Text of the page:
This book tests the proposition that the humanities can, and at their best do, represent a commitment to ethical reading. And that this commitment, and the training and discipline of close reading that underlie it, represent something that the humanities need to bring to other fields: to professional training and to public life.What leverage does reading, of the attentive sort practiced in the interpretive humanities, give you on life? Does such reading represent or produce an ethics? The question was posed for many in the humanities by the "Torture Memos" released by the Justice Department a few years ago, presenting arguments that justified the use of torture by the U.S. government with the most twisted, ingenious, perverse, and unethical interpretation of legal texts. No one trained in the rigorous analysis of poetry could possibly engage in such bad-faith interpretation without professional conscience intervening to say: This is not possible. Teaching the humanities appears to many to be an increasingly disempowered profession--and status--within American culture. Yet training in the ability to read critically the messages with which society, politics, and culture bombard us may be more necessary than ever in a world in which the manipulation of minds and hearts
is more and more what running the world is all about. This volume brings together a group of distinguished scholars and intellectuals to debate the public role and importance of the humanities. Their exchange suggests that Shelley was not wrong to insist that poets are the unacknowledged legislators of mankind: Cultural change carries everything in its wake. The attentive interpretive reading practiced in the humanities ought to be an export commodity to other fields and to take its place in the public sphere.
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About the Author
Peter Brooks is Sterling Professor Emeritus of Comparative Literature at Yale University and the Andrew W. Mellon Foundation Scholar at the University Center for Human Values and the Department of Comparative Literature at Princeton University. Hilary Jewett, Assistant Director of the "Ethics of Reading" project, is a lawyer, literary scholar, and editor.
"Like Ruth, homesick among the alien corn, humanities scholarship seems lost in the cold wilderness of instrumental reason. The Humanities and Public Life is a tonic and refreshing conversation about the possibility of redemption."----Robert Post "Yale Law School "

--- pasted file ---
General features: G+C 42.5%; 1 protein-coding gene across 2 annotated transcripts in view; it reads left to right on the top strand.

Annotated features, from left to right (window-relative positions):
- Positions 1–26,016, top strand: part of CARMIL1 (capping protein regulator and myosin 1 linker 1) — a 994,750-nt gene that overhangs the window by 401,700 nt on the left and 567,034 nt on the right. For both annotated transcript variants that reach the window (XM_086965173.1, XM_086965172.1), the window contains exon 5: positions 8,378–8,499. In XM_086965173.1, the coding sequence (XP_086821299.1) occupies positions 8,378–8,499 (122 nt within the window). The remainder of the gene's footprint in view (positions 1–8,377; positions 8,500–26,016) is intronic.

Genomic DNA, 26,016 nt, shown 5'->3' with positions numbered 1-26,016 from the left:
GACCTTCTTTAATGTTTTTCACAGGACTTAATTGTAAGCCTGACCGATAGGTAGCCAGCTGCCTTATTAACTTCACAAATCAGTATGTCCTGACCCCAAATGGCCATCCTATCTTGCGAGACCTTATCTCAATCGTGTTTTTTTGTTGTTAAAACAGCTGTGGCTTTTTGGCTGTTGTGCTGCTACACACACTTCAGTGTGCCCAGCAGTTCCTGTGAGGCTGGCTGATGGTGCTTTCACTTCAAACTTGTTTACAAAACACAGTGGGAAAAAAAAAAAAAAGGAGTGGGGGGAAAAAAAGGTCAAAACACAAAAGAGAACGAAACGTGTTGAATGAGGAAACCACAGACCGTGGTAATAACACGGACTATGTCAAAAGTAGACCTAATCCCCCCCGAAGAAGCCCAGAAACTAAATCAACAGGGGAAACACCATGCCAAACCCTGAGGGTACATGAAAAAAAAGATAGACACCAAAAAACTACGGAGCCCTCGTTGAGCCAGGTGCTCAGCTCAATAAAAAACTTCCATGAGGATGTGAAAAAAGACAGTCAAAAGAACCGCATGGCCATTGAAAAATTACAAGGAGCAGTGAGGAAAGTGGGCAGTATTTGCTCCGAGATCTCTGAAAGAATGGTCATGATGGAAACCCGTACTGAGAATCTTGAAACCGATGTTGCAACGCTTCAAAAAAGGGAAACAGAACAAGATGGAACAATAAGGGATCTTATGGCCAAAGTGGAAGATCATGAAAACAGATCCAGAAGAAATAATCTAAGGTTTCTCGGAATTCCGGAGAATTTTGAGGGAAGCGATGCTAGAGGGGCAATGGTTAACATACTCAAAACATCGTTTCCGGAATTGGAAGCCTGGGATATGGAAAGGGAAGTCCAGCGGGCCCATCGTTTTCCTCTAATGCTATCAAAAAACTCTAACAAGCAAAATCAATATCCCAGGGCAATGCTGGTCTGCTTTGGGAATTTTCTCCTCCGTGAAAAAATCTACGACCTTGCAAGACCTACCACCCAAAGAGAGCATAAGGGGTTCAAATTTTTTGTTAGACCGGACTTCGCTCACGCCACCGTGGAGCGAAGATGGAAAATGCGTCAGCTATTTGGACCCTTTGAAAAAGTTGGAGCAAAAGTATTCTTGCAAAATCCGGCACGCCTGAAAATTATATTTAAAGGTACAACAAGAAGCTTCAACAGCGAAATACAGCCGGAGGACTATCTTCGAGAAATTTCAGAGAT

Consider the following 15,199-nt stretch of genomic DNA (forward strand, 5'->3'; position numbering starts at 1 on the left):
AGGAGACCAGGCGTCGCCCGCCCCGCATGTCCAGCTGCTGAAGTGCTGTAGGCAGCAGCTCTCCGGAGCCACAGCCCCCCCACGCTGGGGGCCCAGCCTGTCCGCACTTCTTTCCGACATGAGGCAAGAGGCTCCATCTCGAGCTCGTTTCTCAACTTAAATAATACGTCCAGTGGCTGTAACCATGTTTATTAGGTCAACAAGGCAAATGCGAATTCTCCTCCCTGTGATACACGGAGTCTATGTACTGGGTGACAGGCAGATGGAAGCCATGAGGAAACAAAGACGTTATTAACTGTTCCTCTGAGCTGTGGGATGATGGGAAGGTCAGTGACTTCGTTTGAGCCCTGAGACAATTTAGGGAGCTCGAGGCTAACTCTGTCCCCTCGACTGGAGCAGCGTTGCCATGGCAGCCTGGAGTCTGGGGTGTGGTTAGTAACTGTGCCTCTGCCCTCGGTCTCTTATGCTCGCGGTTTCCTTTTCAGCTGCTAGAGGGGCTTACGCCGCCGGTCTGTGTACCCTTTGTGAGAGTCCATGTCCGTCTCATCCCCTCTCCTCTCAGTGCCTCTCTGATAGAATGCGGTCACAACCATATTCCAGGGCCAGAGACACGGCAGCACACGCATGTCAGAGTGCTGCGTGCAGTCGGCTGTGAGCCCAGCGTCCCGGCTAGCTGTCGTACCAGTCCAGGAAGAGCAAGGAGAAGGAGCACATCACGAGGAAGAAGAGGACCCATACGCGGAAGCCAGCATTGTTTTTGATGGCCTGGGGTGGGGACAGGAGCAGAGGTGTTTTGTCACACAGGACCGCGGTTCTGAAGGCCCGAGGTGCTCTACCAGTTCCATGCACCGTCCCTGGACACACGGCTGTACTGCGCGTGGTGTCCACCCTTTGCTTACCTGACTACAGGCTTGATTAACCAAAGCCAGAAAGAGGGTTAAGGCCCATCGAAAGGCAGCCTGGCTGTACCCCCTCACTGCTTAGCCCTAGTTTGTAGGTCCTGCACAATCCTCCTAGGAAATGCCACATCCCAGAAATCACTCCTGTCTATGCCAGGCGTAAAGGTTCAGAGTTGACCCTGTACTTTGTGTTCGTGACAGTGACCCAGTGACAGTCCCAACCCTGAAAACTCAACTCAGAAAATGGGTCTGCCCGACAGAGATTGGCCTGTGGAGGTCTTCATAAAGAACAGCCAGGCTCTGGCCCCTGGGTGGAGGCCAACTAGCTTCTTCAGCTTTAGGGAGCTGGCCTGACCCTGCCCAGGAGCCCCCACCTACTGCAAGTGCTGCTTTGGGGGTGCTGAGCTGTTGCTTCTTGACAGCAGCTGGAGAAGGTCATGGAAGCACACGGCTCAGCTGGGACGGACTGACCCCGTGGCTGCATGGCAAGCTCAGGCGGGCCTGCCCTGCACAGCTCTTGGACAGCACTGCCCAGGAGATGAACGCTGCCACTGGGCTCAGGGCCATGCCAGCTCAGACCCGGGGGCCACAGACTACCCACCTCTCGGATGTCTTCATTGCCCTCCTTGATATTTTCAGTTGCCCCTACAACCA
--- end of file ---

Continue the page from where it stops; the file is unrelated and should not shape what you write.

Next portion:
This is a highly original and deeply exhilarating contribution to public debate about the value of the humanities. The scholars convened by Brooks are individually first-rate and diverse in field, representing literary studies, philosophy, politiical theory, law, and humanistic social science. Their insightful brief essays (it does not denigrate the others if I single out Elaine Scarry's beautiful meditation on the imagination and Jonathan Lear's haunting evocation of cultural loss) are framed by vigorous discussion and genuine interdisciplinary exchange. Stimulating for scholars and non-scholars alike, this book is unique for the range and quality of perspectives it makes available.----Martha C. Nussbaum "University of Chicago "
More than just a collection of smart essays, The Humanities and Public Life leaves ample room for discussion, dialogue, and dissent among its distinguished participants. This volume crackles with intellectual energy. Strongly recommended for anyone concerned with the ethics of reading and the public good of the humanities.----Rita Felski "University of Virginia "
The Humanities and Public Life, an original, provocative, multi-voiced commentary on the state and possibilities of the humanities, strikes fresh notes in what has become a rather tired (though often desperately earnest) conversation. Although its essays repeatedly take unexpected directions, it suggests a unified way of thinking about issues that might appear disparate.----Patricia Meyer Spacks "Edgar F. Shannon, Professor Emerita, University of Virginia "
The book is a rich and engaging contribution to the overall discussion about the role of the humanities and it makes a persuasive case for scholars, and possibly for nonscholars, regarding the need to challenge the language of deliverables.--Anke Pinkert "--Educational Theory "
This superb collection, edited by Yale University emeritus professor Books and lawyer and literary scholar Jewett, asks: What is the relationship between the humanities and public life? Though the book requires sustained attention from even the most invested reader, commitment will be rewarded. . . This collection will rouse its readers again and again.----Publishers Weekly Starred Review